Scheduled, Unscheduled Appointments


Gayle Elen Harvey

Scheduled, Unscheduled Appointments
Spire Press
52 pages, $7.95

Gayle Elen Harvey’s new collection, Scheduled, Unscheduled Appointments, is a mix of poems about death, places and paintings.  Many are elegiac.  In “Second Snow,” the narrator remembers her brother:

Trees grow wild in the pasture.
Perhaps it’s the hour when the heart, losing track
stops hammering. Always a bad bit of timing.

Mother, father and friends are also addressed.  These poems often present the reader with a landscape so personal that the uninformed reader is left to ponder.  In the book’s titular poem, “The Wish,” Harvey addresses grief, but never pins it to anything specific:

Death drains the hours. Calloused-winged, it nests in
swamps and, even now,
is lying in wait in backyards, keeping scheduled,
unscheduled appointments.

In the most memorable of these elegies, Harvey addresses the loss of the Space Shuttle Columbia.  She begins the poem with a quote from astronaut Storey Musgrove:  “It’s a beautiful butterfly bolted to a bullet.”  She then recreates the view from the shuttle itself, allowing the reader to experience great beauty even in the midst of tragedy:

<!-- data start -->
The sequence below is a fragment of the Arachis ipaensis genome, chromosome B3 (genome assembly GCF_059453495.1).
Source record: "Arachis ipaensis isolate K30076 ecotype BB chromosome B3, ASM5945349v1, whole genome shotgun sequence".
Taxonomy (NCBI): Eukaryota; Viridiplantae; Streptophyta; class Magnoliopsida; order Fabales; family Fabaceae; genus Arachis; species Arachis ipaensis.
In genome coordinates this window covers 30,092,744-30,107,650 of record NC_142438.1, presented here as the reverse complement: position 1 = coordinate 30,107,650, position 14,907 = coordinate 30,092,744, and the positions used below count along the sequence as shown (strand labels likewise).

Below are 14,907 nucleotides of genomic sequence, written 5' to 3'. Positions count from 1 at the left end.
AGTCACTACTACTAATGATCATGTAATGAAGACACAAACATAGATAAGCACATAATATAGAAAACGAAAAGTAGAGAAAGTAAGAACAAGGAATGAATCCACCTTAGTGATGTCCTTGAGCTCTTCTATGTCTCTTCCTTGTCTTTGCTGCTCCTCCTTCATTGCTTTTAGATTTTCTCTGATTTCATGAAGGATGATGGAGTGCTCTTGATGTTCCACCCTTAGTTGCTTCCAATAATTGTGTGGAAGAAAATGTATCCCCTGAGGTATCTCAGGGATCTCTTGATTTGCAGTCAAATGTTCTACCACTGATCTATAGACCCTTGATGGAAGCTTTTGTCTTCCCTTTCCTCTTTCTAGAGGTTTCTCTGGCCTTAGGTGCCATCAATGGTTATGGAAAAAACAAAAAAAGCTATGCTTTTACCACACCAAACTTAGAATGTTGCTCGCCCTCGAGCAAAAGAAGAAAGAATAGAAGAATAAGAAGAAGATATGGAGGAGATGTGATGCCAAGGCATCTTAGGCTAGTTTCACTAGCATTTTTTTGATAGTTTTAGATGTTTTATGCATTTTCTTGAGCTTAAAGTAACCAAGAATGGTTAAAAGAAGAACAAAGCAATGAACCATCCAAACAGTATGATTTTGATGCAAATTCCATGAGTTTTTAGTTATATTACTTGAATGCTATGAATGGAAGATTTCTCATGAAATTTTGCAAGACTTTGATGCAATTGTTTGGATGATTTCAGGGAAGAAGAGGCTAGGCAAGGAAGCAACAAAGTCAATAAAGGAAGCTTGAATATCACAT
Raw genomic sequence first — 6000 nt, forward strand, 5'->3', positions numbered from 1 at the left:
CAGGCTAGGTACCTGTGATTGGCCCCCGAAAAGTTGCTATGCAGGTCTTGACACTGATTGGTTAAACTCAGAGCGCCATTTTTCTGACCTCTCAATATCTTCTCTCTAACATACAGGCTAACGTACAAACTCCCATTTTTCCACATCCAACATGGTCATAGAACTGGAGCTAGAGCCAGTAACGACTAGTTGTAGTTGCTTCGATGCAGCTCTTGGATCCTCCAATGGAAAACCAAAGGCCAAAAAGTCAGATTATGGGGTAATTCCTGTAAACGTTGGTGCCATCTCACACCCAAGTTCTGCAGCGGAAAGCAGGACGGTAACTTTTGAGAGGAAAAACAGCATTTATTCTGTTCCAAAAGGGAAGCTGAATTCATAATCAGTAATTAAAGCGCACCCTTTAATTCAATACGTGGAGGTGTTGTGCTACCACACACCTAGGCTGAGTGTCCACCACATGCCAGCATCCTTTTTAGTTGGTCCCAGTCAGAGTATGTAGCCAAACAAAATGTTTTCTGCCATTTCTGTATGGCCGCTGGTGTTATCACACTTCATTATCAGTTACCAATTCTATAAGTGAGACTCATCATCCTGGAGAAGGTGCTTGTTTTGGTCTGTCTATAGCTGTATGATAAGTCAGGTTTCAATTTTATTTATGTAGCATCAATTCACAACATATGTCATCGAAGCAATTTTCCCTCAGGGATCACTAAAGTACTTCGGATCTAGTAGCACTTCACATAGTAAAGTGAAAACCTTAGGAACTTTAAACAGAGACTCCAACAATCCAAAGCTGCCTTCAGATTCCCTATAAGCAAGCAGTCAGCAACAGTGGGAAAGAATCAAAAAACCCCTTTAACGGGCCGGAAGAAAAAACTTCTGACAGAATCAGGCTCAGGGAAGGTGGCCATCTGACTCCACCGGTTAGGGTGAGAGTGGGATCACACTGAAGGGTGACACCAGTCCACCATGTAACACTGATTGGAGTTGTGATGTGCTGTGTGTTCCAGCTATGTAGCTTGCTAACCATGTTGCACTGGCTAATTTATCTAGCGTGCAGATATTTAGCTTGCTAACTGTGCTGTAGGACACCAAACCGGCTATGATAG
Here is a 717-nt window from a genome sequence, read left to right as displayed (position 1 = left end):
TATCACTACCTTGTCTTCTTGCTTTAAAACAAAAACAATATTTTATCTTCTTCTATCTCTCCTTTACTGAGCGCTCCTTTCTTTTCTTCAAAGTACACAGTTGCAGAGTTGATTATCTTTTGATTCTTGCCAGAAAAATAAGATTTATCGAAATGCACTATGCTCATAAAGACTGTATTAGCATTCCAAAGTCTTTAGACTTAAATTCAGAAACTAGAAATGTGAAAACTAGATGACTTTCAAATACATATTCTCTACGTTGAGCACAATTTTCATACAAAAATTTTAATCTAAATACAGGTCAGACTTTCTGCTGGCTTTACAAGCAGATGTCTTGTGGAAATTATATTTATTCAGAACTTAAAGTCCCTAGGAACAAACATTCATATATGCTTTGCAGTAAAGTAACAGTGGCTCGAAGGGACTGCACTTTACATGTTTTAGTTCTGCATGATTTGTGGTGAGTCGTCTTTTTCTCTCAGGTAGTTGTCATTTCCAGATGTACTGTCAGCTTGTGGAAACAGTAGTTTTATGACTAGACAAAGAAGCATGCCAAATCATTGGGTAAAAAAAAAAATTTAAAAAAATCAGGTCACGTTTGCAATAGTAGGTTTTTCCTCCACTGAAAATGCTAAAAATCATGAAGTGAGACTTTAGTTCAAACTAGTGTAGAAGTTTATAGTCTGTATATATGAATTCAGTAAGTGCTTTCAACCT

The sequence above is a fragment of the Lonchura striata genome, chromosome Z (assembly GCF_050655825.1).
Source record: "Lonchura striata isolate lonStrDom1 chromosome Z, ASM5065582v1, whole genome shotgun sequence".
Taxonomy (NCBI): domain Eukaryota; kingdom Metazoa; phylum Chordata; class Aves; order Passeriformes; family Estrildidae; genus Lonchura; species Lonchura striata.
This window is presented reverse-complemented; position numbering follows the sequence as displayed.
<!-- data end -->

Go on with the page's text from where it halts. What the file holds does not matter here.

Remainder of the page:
Outside your window, a world hardly more
than the least hint
of green.
A feeling of transparency deepens
as you wake above the sky’s bluest vinyl.
(“Elegy for Seven”)

Interspersed with the elegy poems are wonderfully imagined poems about specific places, including Leningrad, Angkor Wat and Otsego Lake. In “Leningrad Symphony,” Harvey’s eye for detail brings the reader a sense of immediacy: 

Through a window’s icy scab, a clarinet gleams, indecent,
with mildew.  It festers.
The tea-pot is frozen to her table.
This is a city of women.  Their silence is everything. Hope
and the lack of it.

Harvey is at her best when writing about art, sculpture, painting.  Her ekphrastic poems run the gamut from the most well known pieces of art, as in “Bouquet With Flying Lovers (Marc Chagall)” to more abstract, lesser known works.  Reading these poems is like taking a tour through a fascinating interior art gallery.  Harvey’s sense of color and texture are beautifully communicated in these poems.  In “Interior Of Beeswax Chamber (Wolfgang Laib),” Harvey takes us into one of Laib’s huge beeswax corridors with:

Stickled nectars seized in
pitch, throbbing coppery, these walls far too heavy,
out of order, with their slick scent, apiarial
in prophetic slabs.

Burnished flax, ravened
lacquers in labyrinthine passageways.
Bare-bulbed, wax-beaded, these ebonied chambers.

Harvey is a poet who observes her world carefully and knows how to involve the reader in sharing this vision.

—Rebecca Loudon

Copyright © 2004 Rebecca Loudon.  All Rights Reserved.

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